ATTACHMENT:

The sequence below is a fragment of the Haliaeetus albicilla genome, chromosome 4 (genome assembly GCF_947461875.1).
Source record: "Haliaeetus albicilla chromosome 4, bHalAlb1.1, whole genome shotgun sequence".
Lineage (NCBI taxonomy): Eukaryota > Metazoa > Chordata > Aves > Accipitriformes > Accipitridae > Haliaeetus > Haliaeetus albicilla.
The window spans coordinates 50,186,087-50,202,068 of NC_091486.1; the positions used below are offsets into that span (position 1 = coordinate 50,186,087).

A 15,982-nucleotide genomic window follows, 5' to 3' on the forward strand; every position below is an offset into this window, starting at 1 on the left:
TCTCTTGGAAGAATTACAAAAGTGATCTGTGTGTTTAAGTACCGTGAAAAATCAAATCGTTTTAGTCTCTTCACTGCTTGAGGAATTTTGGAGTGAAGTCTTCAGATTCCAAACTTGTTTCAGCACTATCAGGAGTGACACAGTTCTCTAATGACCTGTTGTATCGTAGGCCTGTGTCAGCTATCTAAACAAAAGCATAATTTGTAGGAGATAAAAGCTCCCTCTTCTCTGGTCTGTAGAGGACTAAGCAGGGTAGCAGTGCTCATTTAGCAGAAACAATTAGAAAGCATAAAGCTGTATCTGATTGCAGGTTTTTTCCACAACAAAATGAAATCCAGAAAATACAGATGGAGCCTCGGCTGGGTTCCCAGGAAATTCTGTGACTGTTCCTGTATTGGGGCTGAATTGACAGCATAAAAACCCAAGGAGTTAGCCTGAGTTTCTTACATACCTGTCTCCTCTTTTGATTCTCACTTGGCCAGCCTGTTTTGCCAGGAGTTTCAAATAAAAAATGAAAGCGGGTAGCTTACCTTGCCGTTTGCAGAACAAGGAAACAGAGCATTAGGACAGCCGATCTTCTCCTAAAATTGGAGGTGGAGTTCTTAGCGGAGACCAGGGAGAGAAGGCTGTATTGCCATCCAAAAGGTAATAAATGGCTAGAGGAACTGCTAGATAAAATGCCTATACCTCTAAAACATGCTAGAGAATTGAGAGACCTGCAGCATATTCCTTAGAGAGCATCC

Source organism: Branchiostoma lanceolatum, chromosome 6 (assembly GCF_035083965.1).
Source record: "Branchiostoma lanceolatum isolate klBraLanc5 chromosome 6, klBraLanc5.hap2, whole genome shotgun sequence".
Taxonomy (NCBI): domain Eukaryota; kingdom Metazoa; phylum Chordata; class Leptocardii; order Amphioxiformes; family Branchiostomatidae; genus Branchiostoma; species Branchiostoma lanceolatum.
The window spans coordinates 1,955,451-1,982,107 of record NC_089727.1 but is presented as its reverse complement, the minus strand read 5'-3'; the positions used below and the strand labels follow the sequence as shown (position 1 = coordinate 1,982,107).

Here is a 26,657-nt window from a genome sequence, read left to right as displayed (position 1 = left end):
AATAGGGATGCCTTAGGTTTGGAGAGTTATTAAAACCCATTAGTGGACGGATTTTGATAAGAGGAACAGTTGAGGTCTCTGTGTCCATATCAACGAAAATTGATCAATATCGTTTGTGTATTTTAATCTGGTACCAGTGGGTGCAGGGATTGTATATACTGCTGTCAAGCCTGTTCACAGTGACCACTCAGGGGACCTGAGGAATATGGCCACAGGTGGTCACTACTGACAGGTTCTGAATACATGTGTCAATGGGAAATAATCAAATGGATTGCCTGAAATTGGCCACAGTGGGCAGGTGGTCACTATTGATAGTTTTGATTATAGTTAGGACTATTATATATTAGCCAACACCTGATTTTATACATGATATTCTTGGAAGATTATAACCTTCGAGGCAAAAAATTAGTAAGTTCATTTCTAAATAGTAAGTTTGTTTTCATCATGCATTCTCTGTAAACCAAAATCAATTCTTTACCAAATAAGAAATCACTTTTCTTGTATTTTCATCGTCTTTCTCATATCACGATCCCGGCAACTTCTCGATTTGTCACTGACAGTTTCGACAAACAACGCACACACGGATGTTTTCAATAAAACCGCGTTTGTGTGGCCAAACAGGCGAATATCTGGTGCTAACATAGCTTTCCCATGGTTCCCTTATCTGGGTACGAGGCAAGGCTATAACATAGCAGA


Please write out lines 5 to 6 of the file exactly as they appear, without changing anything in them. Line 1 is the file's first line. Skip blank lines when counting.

A 15,982-nucleotide genomic window follows, 5' to 3' on the forward strand; every position below is an offset into this window, starting at 1 on the left:
TCTCTTGGAAGAATTACAAAAGTGATCTGTGTGTTTAAGTACCGTGAAAAATCAAATCGTTTTAGTCTCTTCACTGCTTGAGGAATTTTGGAGTGAAGTCTTCAGATTCCAAACTTGTTTCAGCACTATCAGGAGTGACACAGTTCTCTAATGACCTGTTGTATCGTAGGCCTGTGTCAGCTATCTAAACAAAAGCATAATTTGTAGGAGATAAAAGCTCCCTCTTCTCTGGTCTGTAGAGGACTAAGCAGGGTAGCAGTGCTCATTTAGCAGAAACAATTAGAAAGCATAAAGCTGTATCTGATTGCAGGTTTTTTCCACAACAAAATGAAATCCAGAAAATACAGATGGAGCCTCGGCTGGGTTCCCAGGAAATTCTGTGACTGTTCCTGTATTGGGGCTGAATTGACAGCATAAAAACCCAAGGAGTTAGCCTGAGTTTCTTACATACCTGTCTCCTCTTTTGATTCTCACTTGGCCAGCCTGTTTTGCCAGGAGTTTCAAATAAAAAATGAAAGCGGGTAGCTTACCTTGCCGTTTGCAGAACAAGGAAACAGAGCATTAGGACAGCCGATCTTCTCCTAAAATTGGAGGTGGAGTTCTTAGCGGAGACCAGGGAGAGAAGGCTGTATTGCCATCCAAAAGGTAATAAATGGCTAGAGGAACTGCTAGATAAAATGCCTATACCTCTAAAACATGCTAGAGAATTGAGAGACCTGCAGCATATTCCTTAGAGAGCATCC